You could call it “the tale of two 0-0s.” Twice in the last two Premier League seasons, Jose Mourinho has taken Manchester United to Anfield and twice he has emerged with a goalless draw — the DVDs of which you could make a naughty child watch as punishment.
Yet both matches were marked by an outstanding defensive performance from one player: Ander Herrera. The Spaniard has become one of Mourinho’s go-to man when it comes to producing a game of the greatest conservatism.
This may seem like a great evolution, given Herrera’s freewheeling nature when he arrived in England. He found himself benched for large periods of Louis van Gaal’s tenure, then thrust into the fray when he did not seem match-fit, which understandably led to more poor play.
He is in a curious position — when United’s first-choice midfield is fit, he is very much a fringe player, but when Paul Pogba and Marouane Fellaini are out he is one of the axes on which Mourinho’s midfield relies.
Herrera’s progress under Mourinho appears to be the perfect expression of his manager’s policy of containment. At the weekend, he made nine tackles against Liverpool, with seven of those coming in the first 20 minutes. Last time United drew 0-0 at Anfield, in October 2016, Herrera made a staggering 11 interceptions.
It’s easy, from one perspective, to consider him nothing more than an Anfield packhorse, the fall guy whenever Mourinho needs a dour job to be done. But the numbers behind Herrera’s career reveal something else — which is that he’s not some fresh-faced youth who has suddenly gone bad.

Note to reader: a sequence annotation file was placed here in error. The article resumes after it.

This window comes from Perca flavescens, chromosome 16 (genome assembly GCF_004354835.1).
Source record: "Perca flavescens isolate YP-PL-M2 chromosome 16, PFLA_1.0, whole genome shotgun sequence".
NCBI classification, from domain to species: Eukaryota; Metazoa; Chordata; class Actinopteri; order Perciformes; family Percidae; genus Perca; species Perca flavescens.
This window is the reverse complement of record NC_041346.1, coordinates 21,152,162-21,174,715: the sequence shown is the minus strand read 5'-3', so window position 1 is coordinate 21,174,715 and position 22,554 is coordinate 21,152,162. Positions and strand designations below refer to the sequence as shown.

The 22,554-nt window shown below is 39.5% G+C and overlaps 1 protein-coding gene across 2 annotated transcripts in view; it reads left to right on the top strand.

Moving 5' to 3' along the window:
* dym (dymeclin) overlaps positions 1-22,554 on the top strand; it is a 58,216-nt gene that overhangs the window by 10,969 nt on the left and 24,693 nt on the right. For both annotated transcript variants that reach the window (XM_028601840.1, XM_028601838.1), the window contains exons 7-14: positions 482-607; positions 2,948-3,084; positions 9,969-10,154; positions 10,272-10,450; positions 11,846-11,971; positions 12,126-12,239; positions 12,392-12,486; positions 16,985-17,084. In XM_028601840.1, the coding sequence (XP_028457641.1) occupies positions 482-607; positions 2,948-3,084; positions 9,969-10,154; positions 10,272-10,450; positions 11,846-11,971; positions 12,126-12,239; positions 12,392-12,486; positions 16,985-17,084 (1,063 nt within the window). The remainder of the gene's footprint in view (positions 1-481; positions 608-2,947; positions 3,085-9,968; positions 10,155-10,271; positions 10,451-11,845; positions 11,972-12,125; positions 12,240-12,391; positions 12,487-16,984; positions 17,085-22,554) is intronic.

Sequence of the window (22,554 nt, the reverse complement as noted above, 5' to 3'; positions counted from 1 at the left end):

Herrera has always had a tough streak, it’s just that Mourinho has allowed him to bare his teeth. Per 90 minutes, he has committed roughly the same amount of fouls per game in each of his four seasons — 1.39 in his first year, then 1.63, then 1.71, then 1.59 this year.
However, he is markedly less creative this year than he was last year. He is making 0.79 key passes per 90 minutes, down from 1.13 last season; he is creating fewer chances, at 0.79 this season down from 1.35 last season.
This partly reflects the fact that he is being brought on to close games out, but also speaks to how he is being used in a defensive role that might once have been unthinkable. This is a far cry from his days at Athletic Bilbao, when in his final season in La Liga he created 1.86 chances and completed 1.69 chances in 90 minutes.
If there is one recent United player whose career trajectory most closely resembles that of Herrera, then it is possibly Paul Ince. Like Herrera, Ince arrived at Old Trafford as a midfielder with an eye for goal — incidentally, his outstanding performance until that date had come in a 4-1 win over Liverpool in 1988, when he had struck twice to lead West Ham United to a shock victory over the then English champions.
Like Ince, Herrera had a rare blend of skill and tenacity, and like him is finding himself as the defensive axis of a team which has strong title-winning ambitions.
If United are to win that title, though, Herrera will have to be more adventurous with his passing. He is currently averaging 10 fewer forward passes per 90 minutes than he did last season, a statistic which is probably chiefly due to Mourinho’s ultra-cautious tactics at Anfield. He is capable of playing a more expansive game, but his play at present is almost Mourinho’s approach in microcosm — deeply reactive, and focused far more upon stopping the opposition than playing his own game.
There is, of course, still so much of the season to go, but the die already seems cast. Herrera, at his best, is a player who takes an element of risk when getting forwards — it is the spaces he left in behind him that made Van Gaal so wary of him at times, but conversely it is his late runs into the area that are one of his most devastating assets.
It remains to be seen whether Mourinho will let him play with more abandon. With Manchester City setting such a ferocious early pace in the Premier League, he may well find that he has to.
Musa Okwonga is one of ESPN FC’s Manchester United bloggers. Follow on Twitter: @Okwonga.